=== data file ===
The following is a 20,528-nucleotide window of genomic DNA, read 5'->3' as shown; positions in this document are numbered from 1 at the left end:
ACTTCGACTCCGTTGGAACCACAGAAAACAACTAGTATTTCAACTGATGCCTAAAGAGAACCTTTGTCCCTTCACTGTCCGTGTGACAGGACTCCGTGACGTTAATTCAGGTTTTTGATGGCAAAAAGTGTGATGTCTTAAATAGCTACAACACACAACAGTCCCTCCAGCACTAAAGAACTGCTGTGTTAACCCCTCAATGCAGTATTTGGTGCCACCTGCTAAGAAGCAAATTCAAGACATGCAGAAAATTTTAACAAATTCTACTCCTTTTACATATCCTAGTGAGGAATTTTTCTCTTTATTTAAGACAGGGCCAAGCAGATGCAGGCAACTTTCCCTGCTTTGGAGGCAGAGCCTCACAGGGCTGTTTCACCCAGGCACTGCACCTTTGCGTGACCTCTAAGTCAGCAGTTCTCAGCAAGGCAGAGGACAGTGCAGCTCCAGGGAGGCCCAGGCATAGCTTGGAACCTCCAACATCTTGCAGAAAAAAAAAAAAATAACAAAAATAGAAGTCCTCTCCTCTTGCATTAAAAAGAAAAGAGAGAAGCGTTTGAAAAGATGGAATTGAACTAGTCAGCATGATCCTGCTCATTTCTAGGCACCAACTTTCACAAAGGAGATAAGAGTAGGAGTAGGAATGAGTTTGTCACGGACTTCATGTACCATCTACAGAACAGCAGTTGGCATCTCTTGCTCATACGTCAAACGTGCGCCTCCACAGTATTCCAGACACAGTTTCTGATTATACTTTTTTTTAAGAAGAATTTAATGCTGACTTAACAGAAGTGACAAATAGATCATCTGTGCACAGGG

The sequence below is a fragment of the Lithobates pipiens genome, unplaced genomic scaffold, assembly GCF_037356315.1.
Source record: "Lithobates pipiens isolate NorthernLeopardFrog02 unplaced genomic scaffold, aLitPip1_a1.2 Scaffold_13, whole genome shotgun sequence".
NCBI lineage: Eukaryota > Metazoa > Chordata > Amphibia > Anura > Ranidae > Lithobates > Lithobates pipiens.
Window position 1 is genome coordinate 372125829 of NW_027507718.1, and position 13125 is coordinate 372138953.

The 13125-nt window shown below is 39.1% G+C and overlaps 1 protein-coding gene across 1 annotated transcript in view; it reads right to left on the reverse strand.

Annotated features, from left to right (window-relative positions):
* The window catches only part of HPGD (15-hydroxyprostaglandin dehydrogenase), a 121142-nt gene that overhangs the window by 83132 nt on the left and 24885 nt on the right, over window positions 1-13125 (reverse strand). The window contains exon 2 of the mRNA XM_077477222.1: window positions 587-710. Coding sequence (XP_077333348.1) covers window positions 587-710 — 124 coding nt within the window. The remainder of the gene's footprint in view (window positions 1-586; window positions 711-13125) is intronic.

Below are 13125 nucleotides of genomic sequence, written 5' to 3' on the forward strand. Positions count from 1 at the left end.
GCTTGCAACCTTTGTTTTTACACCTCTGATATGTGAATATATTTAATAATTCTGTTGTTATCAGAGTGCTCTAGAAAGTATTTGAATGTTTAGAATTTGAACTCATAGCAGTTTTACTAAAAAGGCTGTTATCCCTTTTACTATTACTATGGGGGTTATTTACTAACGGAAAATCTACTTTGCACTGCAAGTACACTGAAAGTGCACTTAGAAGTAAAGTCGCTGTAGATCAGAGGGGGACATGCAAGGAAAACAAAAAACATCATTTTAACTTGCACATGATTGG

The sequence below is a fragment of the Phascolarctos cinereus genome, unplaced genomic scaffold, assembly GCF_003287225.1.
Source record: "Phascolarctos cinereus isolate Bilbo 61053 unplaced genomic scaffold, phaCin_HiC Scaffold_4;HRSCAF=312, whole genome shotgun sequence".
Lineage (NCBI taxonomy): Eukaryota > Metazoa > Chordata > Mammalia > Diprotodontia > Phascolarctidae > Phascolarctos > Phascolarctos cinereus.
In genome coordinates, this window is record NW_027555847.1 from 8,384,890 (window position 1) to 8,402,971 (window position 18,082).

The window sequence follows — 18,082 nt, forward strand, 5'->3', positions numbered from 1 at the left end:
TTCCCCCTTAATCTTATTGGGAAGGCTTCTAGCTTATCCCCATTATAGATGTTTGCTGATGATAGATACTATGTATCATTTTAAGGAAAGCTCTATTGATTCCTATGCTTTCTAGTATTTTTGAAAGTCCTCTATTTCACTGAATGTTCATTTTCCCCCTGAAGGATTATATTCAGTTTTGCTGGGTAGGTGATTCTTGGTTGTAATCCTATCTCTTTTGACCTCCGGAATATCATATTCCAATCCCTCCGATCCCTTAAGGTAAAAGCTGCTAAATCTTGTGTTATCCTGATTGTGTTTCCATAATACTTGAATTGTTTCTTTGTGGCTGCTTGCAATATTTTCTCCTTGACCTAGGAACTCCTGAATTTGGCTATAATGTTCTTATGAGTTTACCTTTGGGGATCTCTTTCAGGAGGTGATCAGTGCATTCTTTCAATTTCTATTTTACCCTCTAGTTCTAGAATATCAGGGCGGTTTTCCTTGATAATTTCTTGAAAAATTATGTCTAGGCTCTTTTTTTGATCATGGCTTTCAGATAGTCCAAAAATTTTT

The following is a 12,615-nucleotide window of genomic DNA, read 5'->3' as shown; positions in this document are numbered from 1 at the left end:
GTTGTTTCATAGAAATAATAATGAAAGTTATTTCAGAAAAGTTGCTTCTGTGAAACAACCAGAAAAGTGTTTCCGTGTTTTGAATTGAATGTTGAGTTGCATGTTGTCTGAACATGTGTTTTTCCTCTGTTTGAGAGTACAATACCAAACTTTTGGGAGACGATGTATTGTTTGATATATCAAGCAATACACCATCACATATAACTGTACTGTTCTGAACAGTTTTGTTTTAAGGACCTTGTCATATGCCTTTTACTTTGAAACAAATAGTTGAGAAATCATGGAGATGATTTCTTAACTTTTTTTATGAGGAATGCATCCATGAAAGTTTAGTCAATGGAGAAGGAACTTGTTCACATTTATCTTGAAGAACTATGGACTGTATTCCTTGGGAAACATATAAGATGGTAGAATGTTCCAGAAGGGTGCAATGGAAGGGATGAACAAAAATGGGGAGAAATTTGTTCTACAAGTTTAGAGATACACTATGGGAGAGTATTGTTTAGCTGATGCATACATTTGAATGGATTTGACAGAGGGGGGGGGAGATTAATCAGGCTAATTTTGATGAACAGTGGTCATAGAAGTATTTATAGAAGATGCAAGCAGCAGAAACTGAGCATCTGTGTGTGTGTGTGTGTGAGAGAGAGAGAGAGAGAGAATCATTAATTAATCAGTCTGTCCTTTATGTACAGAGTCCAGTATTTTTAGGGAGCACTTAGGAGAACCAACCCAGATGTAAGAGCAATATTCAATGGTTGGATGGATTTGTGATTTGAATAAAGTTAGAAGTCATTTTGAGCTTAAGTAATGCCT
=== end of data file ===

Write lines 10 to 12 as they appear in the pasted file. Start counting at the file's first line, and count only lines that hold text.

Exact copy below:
Below are 13125 nucleotides of genomic sequence, written 5' to 3' on the forward strand. Positions count from 1 at the left end.
GCTTGCAACCTTTGTTTTTACACCTCTGATATGTGAATATATTTAATAATTCTGTTGTTATCAGAGTGCTCTAGAAAGTATTTGAATGTTTAGAATTTGAACTCATAGCAGTTTTACTAAAAAGGCTGTTATCCCTTTTACTATTACTATGGGGGTTATTTACTAACGGAAAATCTACTTTGCACTGCAAGTACACTGAAAGTGCACTTAGAAGTAAAGTCGCTGTAGATCAGAGGGGGACATGCAAGGAAAACAAAAAACATCATTTTAACTTGCACATGATTGG

The sequence below is a fragment of the Phascolarctos cinereus genome, unplaced genomic scaffold, assembly GCF_003287225.1.